COVID-19 immunity can last for up to 8 months

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One of the biggest puzzles to haunt covid-19 vaccine research labs was how long the immunity of patients who survived SARS-CoV-2 would last. The answer has now come: it can last eight months or more.

The data, obtained through the study of scientists at the La Jolla Institute of Immunology, showed that almost all survivors of covid-19 have, in their body, immune cells necessary to fight reinfection.

“Our studies suggest that the immune response exists and, more importantly, it remains,” says biologist and immunologist Alessandro Sette. Another research author, virologist Shane Crotty, adds that “this is the largest study ever done for any acute infection, with all components of immune memory”.

The research was carried out after other laboratories began to show that infected and recovered patients showed, in the following months, a sharp drop in antibodies against the disease. The fear was that the human organism, even if it successfully fought the disease the first time, would not be able to do it again.

Protection for years

To find out if the antibodies really remained or gradually disappeared during the recovery period, the group of researchers (which also included virologist Daniela Weiskopf) analyzed blood samples from 188 patients with covid-19.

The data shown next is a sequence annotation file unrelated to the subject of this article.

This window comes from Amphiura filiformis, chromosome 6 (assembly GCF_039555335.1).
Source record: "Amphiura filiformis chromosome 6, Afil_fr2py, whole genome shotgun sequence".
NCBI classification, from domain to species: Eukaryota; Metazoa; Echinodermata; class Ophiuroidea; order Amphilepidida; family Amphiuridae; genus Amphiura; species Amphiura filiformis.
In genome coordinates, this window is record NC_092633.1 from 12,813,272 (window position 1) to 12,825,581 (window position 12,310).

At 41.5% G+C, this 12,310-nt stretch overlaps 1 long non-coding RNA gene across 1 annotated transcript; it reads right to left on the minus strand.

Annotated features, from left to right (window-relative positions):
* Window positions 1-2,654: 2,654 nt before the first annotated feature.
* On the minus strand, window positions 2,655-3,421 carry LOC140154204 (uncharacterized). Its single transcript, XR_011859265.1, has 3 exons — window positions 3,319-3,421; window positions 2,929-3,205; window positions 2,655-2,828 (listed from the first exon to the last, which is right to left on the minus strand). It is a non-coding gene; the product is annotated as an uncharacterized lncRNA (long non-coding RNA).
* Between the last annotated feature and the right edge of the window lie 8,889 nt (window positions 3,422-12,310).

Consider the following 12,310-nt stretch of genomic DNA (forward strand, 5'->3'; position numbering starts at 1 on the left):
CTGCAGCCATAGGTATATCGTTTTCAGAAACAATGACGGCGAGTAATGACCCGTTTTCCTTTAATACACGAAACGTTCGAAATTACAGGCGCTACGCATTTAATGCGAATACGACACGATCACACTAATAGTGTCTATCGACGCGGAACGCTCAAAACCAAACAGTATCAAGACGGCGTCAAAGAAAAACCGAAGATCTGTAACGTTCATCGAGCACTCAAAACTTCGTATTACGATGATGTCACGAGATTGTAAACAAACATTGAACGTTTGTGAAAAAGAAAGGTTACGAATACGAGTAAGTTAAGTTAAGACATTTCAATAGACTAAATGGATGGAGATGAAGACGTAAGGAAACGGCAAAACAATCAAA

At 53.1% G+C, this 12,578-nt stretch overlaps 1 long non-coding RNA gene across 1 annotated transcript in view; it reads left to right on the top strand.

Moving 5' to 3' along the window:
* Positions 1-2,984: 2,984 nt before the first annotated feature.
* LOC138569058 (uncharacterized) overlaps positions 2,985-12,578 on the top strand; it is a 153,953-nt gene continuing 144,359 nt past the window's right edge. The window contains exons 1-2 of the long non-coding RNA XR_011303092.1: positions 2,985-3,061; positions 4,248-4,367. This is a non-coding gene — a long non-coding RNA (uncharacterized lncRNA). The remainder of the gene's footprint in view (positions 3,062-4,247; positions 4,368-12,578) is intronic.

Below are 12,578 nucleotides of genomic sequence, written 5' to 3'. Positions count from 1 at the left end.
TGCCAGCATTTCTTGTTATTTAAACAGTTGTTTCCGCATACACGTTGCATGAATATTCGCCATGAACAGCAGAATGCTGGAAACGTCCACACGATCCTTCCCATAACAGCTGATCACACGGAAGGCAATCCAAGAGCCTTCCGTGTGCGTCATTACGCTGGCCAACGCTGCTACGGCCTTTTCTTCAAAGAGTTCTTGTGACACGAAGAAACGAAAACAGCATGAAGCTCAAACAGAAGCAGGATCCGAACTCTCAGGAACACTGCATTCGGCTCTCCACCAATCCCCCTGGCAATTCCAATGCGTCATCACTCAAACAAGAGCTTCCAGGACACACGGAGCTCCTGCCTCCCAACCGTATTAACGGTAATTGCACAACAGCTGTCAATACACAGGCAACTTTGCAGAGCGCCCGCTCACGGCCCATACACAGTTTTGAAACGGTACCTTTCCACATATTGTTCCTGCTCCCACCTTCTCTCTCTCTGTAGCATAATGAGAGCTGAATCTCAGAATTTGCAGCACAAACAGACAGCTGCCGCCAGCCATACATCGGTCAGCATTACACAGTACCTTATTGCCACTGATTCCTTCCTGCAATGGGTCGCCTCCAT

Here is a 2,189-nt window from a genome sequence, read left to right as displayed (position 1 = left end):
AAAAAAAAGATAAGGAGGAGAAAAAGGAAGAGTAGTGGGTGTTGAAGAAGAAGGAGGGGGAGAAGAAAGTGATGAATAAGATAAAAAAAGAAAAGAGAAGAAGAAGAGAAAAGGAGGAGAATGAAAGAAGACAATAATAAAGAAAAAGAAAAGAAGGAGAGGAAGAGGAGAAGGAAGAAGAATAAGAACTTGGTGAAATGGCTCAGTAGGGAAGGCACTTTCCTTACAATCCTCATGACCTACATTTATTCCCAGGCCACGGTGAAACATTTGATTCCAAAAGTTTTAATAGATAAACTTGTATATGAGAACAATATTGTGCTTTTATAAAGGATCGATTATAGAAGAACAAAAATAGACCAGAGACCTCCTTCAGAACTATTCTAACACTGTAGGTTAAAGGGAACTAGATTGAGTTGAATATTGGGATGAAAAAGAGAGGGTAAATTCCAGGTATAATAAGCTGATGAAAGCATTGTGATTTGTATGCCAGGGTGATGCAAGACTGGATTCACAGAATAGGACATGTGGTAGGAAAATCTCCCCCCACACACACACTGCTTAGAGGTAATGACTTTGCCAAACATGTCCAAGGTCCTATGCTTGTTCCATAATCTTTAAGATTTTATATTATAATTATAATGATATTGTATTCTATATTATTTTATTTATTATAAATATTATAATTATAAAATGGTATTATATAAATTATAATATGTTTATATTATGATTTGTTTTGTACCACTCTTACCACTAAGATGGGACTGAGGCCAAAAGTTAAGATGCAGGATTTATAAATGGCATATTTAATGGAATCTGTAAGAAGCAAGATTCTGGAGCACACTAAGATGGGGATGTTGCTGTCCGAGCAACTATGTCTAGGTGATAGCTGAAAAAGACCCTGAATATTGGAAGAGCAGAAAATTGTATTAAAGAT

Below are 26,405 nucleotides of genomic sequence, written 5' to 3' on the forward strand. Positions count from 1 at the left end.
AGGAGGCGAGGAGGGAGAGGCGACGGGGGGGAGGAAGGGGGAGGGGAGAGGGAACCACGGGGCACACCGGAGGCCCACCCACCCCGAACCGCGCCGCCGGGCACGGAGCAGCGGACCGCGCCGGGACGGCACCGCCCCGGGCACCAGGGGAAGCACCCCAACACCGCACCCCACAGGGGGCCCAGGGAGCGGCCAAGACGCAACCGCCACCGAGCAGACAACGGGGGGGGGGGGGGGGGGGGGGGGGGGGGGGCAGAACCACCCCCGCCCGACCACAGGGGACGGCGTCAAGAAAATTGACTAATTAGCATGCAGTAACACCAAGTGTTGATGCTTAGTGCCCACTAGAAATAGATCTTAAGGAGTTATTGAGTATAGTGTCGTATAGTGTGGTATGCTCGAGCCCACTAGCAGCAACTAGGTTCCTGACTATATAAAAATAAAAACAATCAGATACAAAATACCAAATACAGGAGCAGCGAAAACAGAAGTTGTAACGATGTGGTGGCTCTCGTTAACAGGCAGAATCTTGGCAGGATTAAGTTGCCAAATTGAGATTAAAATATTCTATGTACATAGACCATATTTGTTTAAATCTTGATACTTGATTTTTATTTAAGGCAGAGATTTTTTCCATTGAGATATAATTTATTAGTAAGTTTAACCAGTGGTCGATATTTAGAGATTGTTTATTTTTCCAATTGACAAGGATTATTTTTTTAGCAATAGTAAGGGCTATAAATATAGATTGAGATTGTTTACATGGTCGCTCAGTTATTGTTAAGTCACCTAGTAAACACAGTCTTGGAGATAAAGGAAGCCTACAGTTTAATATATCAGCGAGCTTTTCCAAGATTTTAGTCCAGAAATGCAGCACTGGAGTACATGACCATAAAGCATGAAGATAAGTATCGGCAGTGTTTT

The result, published now in the journal Science, shows that the main elements of the human body’s protective system maintain immune memory for at least eight months after the first symptoms of the disease first appear.

“This could mean that covid-19 survivors retain protective immunity against serious SARS-CoV-2 disease for months or even years after infection,” explains Weiskopf.

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Battle memory

Specific antibodies to SARS-CoV-2 continued to circulate in patients’ bloodstream months after infection: immune cells called ready-made memory B cells, that is, if a person is again infected with the new coronavirus, these antibodies are reactivated and provoke an immune system response to fight reinfection.

SARS-CoV-2 uses a protein specific to your corona to bind to the cell. To understand how long the immunity remains, the researchers looked for specific memory B cells for it, and found that they were still circulating in the blood six months after the first infection.

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